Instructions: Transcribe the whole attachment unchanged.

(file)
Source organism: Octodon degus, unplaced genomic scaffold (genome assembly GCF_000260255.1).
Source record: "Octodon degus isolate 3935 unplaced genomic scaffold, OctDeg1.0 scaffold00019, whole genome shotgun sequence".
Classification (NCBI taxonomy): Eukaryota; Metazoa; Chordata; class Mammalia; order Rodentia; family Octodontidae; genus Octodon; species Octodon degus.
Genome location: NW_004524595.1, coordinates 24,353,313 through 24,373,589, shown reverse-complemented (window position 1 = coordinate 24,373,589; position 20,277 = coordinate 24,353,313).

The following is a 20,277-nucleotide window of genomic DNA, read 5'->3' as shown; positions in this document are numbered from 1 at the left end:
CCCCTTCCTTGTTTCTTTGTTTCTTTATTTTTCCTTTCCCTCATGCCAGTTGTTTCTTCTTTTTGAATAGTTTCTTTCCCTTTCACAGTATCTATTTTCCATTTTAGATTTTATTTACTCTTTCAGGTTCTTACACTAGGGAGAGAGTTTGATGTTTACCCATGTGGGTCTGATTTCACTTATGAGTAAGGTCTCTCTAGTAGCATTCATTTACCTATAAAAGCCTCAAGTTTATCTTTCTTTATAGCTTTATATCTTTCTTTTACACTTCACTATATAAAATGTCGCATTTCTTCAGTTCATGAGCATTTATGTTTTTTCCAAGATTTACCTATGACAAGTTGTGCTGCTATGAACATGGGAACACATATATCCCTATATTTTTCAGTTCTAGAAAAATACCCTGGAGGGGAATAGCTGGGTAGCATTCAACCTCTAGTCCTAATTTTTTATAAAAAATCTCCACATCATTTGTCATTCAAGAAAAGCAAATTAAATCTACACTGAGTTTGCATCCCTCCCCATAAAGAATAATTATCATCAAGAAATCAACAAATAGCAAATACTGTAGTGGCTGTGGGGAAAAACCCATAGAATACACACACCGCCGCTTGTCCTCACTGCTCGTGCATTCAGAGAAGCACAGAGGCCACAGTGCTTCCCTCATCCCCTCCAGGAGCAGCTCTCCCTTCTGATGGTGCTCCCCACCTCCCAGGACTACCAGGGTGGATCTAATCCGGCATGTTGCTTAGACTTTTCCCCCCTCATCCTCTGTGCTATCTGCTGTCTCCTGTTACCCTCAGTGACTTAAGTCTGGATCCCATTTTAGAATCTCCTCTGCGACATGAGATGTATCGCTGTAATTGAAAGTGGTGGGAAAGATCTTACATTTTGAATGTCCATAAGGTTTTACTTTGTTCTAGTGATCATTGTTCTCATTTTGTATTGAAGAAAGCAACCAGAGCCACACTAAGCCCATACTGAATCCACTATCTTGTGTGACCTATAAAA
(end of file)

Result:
Source organism: Octodon degus, unplaced genomic scaffold (genome assembly GCF_000260255.1).
Source record: "Octodon degus isolate 3935 unplaced genomic scaffold, OctDeg1.0 scaffold00019, whole genome shotgun sequence".
Classification (NCBI taxonomy): Eukaryota; Metazoa; Chordata; class Mammalia; order Rodentia; family Octodontidae; genus Octodon; species Octodon degus.
Genome location: NW_004524595.1, coordinates 24,353,313 through 24,373,589, shown reverse-complemented (window position 1 = coordinate 24,373,589; position 20,277 = coordinate 24,353,313).

The following is a 20,277-nucleotide window of genomic DNA, read 5'->3' as shown; positions in this document are numbered from 1 at the left end:
CCCCTTCCTTGTTTCTTTGTTTCTTTATTTTTCCTTTCCCTCATGCCAGTTGTTTCTTCTTTTTGAATAGTTTCTTTCCCTTTCACAGTATCTATTTTCCATTTTAGATTTTATTTACTCTTTCAGGTTCTTACACTAGGGAGAGAGTTTGATGTTTACCCATGTGGGTCTGATTTCACTTATGAGTAAGGTCTCTCTAGTAGCATTCATTTACCTATAAAAGCCTCAAGTTTATCTTTCTTTATAGCTTTATATCTTTCTTTTACACTTCACTATATAAAATGTCGCATTTCTTCAGTTCATGAGCATTTATGTTTTTTCCAAGATTTACCTATGACAAGTTGTGCTGCTATGAACATGGGAACACATATATCCCTATATTTTTCAGTTCTAGAAAAATACCCTGGAGGGGAATAGCTGGGTAGCATTCAACCTCTAGTCCTAATTTTTTATAAAAAATCTCCACATCATTTGTCATTCAAGAAAAGCAAATTAAATCTACACTGAGTTTGCATCCCTCCCCATAAAGAATAATTATCATCAAGAAATCAACAAATAGCAAATACTGTAGTGGCTGTGGGGAAAAACCCATAGAATACACACACCGCCGCTTGTCCTCACTGCTCGTGCATTCAGAGAAGCACAGAGGCCACAGTGCTTCCCTCATCCCCTCCAGGAGCAGCTCTCCCTTCTGATGGTGCTCCCCACCTCCCAGGACTACCAGGGTGGATCTAATCCGGCATGTTGCTTAGACTTTTCCCCCCTCATCCTCTGTGCTATCTGCTGTCTCCTGTTACCCTCAGTGACTTAAGTCTGGATCCCATTTTAGAATCTCCTCTGCGACATGAGATGTATCGCTGTAATTGAAAGTGGTGGGAAAGATCTTACATTTTGAATGTCCATAAGGTTTTACTTTGTTCTAGTGATCATTGTTCTCATTTTGTATTGAAGAAAGCAACCAGAGCCACACTAAGCCCATACTGAATCCACTATCTTGTGTGACCTATAAAA